Photooxidative damage and chronic innate immune activation have been implicated in retinal pigment epithelium (RPE) dysfunction, a process that underlies blinding diseases such as age-related macular degeneration (AMD). To identify a potential molecular link between these mechanisms, we investigated whether lipofuscin-mediated phototoxicity activates the NLRP3 inflammasome in RPE cells in vitro. We found that blue light irradiation (dominant wavelength 448 nm, irradiance 0.8 mW/cm2, duration 6 h) of lipofuscin-loaded primary human RPE cells and ARPE-19 cells induced photooxidative damage, lysosomal membrane permeabilization (79.5 % of cells vs. 3.8 % in nonirradiated controls), and cytosolic leakage of lysosomal enzymes. This resulted in activation of the inflammasome with activation of caspase-1 and secretion of interleukin-1β (14.6 vs. 0.9 pg/ml in nonirradiated controls) and interleukin-18 (87.7 vs. 0.2 pg/ml in nonirradiated controls). Interleukin secretion was dependent on the activity of NLRP3, caspase-1, and lysosomal proteases cathepsin B and L. These results demonstrate that accumulation of lipofuscin-like material in vitro renders RPE cells susceptible to phototoxic destabilization of lysosomes, resulting in NLRP3 inflammasome activation and secretion of inflammatory cytokines. This new mechanism of inflammasome activation links photooxidative damage and innate immune activation in RPE pathology and may provide novel targets for therapeutic intervention in retinal diseases such as AMD.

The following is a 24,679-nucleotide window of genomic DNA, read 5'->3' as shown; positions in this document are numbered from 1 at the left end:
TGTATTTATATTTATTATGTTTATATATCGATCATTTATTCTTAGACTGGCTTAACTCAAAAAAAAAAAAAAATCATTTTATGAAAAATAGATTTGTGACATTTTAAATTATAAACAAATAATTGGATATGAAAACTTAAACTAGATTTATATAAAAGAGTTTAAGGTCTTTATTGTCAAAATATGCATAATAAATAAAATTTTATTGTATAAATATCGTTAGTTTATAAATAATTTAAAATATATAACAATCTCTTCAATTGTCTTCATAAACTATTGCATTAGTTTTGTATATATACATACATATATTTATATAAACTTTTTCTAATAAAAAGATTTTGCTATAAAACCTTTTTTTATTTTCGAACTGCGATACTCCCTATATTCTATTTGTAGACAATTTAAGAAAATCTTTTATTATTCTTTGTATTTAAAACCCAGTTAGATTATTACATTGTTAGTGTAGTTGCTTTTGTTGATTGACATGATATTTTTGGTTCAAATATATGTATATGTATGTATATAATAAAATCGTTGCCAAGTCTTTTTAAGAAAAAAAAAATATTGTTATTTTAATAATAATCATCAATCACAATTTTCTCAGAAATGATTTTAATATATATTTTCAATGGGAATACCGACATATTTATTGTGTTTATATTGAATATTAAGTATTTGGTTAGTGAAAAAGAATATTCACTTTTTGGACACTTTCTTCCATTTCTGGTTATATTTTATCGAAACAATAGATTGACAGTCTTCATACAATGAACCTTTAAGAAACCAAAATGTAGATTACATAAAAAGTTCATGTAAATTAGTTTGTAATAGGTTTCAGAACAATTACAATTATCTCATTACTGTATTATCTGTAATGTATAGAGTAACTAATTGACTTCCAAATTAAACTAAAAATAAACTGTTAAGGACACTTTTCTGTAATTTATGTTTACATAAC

Key message
• Visible light irradiation of lipofuscin-loaded RPE cells activates inflammasome.
• Inflammasome activation results from lysosomal permeabilization and enzyme leakage.
• Inflammasome activation induces secretion of inflammatory cytokines by RPE cells.
• Photooxidative damage by visible light as new mechanism of inflammasome activation.
• Novel link between hallmark pathogenetic features of retinal degenerative diseases.
PMCID: PMC4510924  PMID: 25783493
Age-related macular degeneration; Retinal pigment epithelium; Interleukin-1β; Lysosomal membrane permeabilization; Lipid peroxidation
16.  A novel COCH mutation associated with autosomal dominant nonsyndromic hearing loss disrupts the structural stability of the vWFA2 domain